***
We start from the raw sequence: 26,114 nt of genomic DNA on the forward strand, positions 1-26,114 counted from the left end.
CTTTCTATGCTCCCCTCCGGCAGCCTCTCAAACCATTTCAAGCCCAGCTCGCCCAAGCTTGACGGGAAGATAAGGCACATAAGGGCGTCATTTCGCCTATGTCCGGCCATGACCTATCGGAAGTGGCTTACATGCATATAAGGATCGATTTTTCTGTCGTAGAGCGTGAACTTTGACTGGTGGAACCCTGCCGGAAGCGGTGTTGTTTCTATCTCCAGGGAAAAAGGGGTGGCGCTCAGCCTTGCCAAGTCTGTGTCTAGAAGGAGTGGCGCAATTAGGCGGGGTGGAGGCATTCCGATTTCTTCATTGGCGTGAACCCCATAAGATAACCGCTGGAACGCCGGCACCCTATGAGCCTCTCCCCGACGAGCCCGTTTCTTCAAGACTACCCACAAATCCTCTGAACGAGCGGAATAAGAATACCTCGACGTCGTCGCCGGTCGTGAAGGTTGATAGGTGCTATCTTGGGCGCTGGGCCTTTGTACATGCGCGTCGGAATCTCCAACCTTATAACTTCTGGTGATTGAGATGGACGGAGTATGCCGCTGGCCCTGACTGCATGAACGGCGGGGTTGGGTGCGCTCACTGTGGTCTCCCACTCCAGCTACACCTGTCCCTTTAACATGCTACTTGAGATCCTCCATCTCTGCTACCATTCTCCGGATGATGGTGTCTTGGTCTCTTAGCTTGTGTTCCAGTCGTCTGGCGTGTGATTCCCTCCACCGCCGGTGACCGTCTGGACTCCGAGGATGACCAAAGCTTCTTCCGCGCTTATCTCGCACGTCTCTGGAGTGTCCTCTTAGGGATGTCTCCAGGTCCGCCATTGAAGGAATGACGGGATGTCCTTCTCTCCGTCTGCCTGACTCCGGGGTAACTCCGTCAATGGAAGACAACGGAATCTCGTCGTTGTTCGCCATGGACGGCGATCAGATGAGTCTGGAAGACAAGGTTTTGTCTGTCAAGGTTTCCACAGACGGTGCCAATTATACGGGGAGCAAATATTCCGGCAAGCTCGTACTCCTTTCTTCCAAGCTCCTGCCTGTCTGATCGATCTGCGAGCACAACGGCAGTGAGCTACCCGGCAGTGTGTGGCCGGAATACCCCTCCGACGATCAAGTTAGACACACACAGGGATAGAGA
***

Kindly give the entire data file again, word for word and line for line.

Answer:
We start from the raw sequence: 26,114 nt of genomic DNA on the forward strand, positions 1-26,114 counted from the left end.
CTTTCTATGCTCCCCTCCGGCAGCCTCTCAAACCATTTCAAGCCCAGCTCGCCCAAGCTTGACGGGAAGATAAGGCACATAAGGGCGTCATTTCGCCTATGTCCGGCCATGACCTATCGGAAGTGGCTTACATGCATATAAGGATCGATTTTTCTGTCGTAGAGCGTGAACTTTGACTGGTGGAACCCTGCCGGAAGCGGTGTTGTTTCTATCTCCAGGGAAAAAGGGGTGGCGCTCAGCCTTGCCAAGTCTGTGTCTAGAAGGAGTGGCGCAATTAGGCGGGGTGGAGGCATTCCGATTTCTTCATTGGCGTGAACCCCATAAGATAACCGCTGGAACGCCGGCACCCTATGAGCCTCTCCCCGACGAGCCCGTTTCTTCAAGACTACCCACAAATCCTCTGAACGAGCGGAATAAGAATACCTCGACGTCGTCGCCGGTCGTGAAGGTTGATAGGTGCTATCTTGGGCGCTGGGCCTTTGTACATGCGCGTCGGAATCTCCAACCTTATAACTTCTGGTGATTGAGATGGACGGAGTATGCCGCTGGCCCTGACTGCATGAACGGCGGGGTTGGGTGCGCTCACTGTGGTCTCCCACTCCAGCTACACCTGTCCCTTTAACATGCTACTTGAGATCCTCCATCTCTGCTACCATTCTCCGGATGATGGTGTCTTGGTCTCTTAGCTTGTGTTCCAGTCGTCTGGCGTGTGATTCCCTCCACCGCCGGTGACCGTCTGGACTCCGAGGATGACCAAAGCTTCTTCCGCGCTTATCTCGCACGTCTCTGGAGTGTCCTCTTAGGGATGTCTCCAGGTCCGCCATTGAAGGAATGACGGGATGTCCTTCTCTCCGTCTGCCTGACTCCGGGGTAACTCCGTCAATGGAAGACAACGGAATCTCGTCGTTGTTCGCCATGGACGGCGATCAGATGAGTCTGGAAGACAAGGTTTTGTCTGTCAAGGTTTCCACAGACGGTGCCAATTATACGGGGAGCAAATATTCCGGCAAGCTCGTACTCCTTTCTTCCAAGCTCCTGCCTGTCTGATCGATCTGCGAGCACAACGGCAGTGAGCTACCCGGCAGTGTGTGGCCGGAATACCCCTCCGACGATCAAGTTAGACACACACAGGGATAGAGA